Once again west of the Atlantic and thousands of miles from Paris, I considered bringing this blog to a close. Then – while stranded for half an hour on a subway platform in Brooklyn, directly across a sign which proclaimed the name of the station to be “Bedford-Nostrand” – I realized that irony is universal and situations demanding cultural adaptation don’t just occur abroad.
Sure, the Paris metro system may be a leaner, cleaner, and relatively more punctual machine. But the grittiness and unpredictability of New York are just pesky side effects of its single greatest attribute–
An abundance of weirdos.
Previously, I’d grumbled about Parisian society being codified and uniform. While it pains me to reproach the City of Lights, I have to call’em like I see’em. In the short weeks I’ve been back in New York, I’ve had to re-acclimate myself to the mindblowing medley of people who rub shoulders here. I had forgotten the endless possibilities of pageantry, the euphoric accessorization of existence.
Exhibits A through Z: A girl with an electric blue bob in a lolita frock; a violinist with purple dreadlocks diffusing heartwrenching music in the subway; a lanky boy rocking tights patterned like dollar bills; a beautiful woman sporting a turban and denim jacket with a giant horse’s head printed on the back.
These, of course, are just sketches of a small but eye-catching sample.
Instead of worrying about sticking out because of my race or for wearing shorts, I’m now concerned that my hair isn’t asymmetrical enough and that I have no visible tattoos. To be fair, I live in Greenpoint, Brooklyn, an area described by my new next door neighbor as “half Polish and half hipster.” While this wouldn’t be problematic in and of itself, it does mean housing has gotten ridiculously competitive. Still, I managed to score a little niche of my own down this rabbit hole — a niche, it turns out, on the same street as the apartment of Hannah Horvath, Girls‘ main character.
But it wasn’t easy nabbing this undersized shoebox my landlord calls prime real estate. When I tried to put down an oversized deposit, the landlord shook his solemn head.
“Before I let you move in, I have to see your bank statements,” he huffed through a heavy Eastern European accent. “You don’t make a lot of money, and – I dunno – maybe you buy a lot of dresses or something.”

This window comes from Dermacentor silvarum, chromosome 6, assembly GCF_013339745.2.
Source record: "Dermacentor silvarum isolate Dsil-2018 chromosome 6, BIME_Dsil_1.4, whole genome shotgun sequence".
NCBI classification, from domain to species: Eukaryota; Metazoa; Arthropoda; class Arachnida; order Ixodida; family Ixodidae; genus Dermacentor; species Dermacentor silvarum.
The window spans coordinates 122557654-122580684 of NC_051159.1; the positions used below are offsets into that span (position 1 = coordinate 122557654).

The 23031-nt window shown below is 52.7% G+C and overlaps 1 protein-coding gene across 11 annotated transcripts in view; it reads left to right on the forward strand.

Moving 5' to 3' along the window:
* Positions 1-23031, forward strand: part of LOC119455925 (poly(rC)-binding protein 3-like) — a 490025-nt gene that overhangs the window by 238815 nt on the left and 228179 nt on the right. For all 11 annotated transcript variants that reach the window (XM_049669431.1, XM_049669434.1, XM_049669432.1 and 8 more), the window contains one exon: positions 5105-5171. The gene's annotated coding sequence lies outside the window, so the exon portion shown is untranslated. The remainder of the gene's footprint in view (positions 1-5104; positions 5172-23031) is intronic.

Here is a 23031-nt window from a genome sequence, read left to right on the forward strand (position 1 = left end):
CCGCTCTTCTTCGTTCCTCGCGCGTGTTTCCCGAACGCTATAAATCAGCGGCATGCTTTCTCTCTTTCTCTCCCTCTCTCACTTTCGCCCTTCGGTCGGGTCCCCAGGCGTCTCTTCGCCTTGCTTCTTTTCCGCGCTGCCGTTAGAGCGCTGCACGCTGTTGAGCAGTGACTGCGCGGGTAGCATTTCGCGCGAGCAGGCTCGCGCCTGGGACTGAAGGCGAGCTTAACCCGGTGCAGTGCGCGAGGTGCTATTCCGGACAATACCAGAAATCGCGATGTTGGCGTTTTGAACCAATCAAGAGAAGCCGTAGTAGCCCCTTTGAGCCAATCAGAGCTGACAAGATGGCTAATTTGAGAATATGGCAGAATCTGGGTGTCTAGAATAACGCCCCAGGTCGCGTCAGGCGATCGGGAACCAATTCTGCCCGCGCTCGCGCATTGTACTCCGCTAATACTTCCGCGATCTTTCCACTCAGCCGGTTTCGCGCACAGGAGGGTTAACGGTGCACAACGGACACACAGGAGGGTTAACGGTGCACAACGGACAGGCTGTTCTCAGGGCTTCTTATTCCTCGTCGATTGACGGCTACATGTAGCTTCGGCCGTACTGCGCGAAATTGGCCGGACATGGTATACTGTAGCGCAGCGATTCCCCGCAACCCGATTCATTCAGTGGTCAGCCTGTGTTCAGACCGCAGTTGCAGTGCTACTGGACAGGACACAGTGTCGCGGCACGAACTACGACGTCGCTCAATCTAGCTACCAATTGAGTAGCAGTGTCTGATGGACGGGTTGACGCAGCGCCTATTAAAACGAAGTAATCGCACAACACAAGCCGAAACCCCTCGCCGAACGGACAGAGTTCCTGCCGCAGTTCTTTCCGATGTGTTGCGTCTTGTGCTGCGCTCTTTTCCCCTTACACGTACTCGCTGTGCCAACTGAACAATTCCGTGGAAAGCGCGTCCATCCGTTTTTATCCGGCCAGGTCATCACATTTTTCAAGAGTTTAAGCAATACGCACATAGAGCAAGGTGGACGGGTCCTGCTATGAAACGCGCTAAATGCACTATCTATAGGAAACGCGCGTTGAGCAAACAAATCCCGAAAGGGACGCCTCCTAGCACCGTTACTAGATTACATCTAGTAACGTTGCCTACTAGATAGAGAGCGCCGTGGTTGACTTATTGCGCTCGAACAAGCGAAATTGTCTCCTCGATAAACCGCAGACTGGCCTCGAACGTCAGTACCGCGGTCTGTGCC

“I don’t buy that many dresses!” I yelped. “I’ve got enough dresses!”
“I don’t know you,” he retorted. “So give me three months of bank statements or forget about it.”
I skulked away for a week to collect French paperwork. I also bought a dress in secret to spite him.
When moving day arrived, I considered myself lucky to have jumped through all the hoops. I was happy and eager even as I struggled up three flights of stairs with overstuffed suitcases. While my mom stood by to lend a hand, my landlord bragged relentlessly to both of us about the apartment’s fire safety. This was a fact which completely escaped my attention until I later googled my landlord during a fit of boredom.
Of course he had to have a dark and terrible secret. According to a news report, he had been the owner of another building on our street which had burned down due to arson. The fire, sped by liquid accelerant, had killed two tenants and put another in critical condition. The report implied that my landlord frequently had troubles with his tenants, and there could’ve been disgruntled former tenants who wanted to retaliate.
Upon this discovery, I immediately made a priority list of items in my apartment to rescue in case of fire. I also resolved to find out more about my neighbors.
I started my quest by knocking on the door of a guy with whom I shared a wall. A man in his mid-to-late forties with long white hair opened up. Looking behind him, I saw his space was plastered with Girls Gone Wild posters. Also, an empty black guitar case lay open on his mantelpiece, propping up Twilight books inside like some kind of shrine to teenage vampires.
“Hey … I’m new here,” I sputtered, trying to avert my eyes from the bizarreness of his lair. “Just wanted to say hi.”
After explaining who I was, I asked my neighbor about himself. That’s when I learned:
- He was “YouTube before YouTube existed.” When I asked what that meant, he said he’d had a record label before rock music died.
- He was currently writing his personal memoir full-time. He’d been doing it for ten years. Full-time.
- He was a “real writer,” by which he meant he wrote by hand. He’d produced 300 handwritten pages which were currently sitting in storage because he was afraid our landlord would sneak into his apartment and read them.
- He was convinced that our landlord was a sociopath who electronically bugged our closets.
- He was convinced that everybody else in the building also hated our landlord, and that I would come to hate him too. “You’ll see,” he intoned ominously. “I hope not,” I replied.
I’ve now given up trying to confirm the psychological stability of those around me. If someone wants to burn down the building, well, at least I know where the fire escape is. The truth is: the only way to live in New York is to make peace with weirdness. While I experienced a bit of “reverse culture shock” coming from Paris, I’ve realized that this is exactly where I want to be.
(Though if we’re friends and you haven’t heard from me in a while, please do call to make sure I haven’t perished in a fireball.)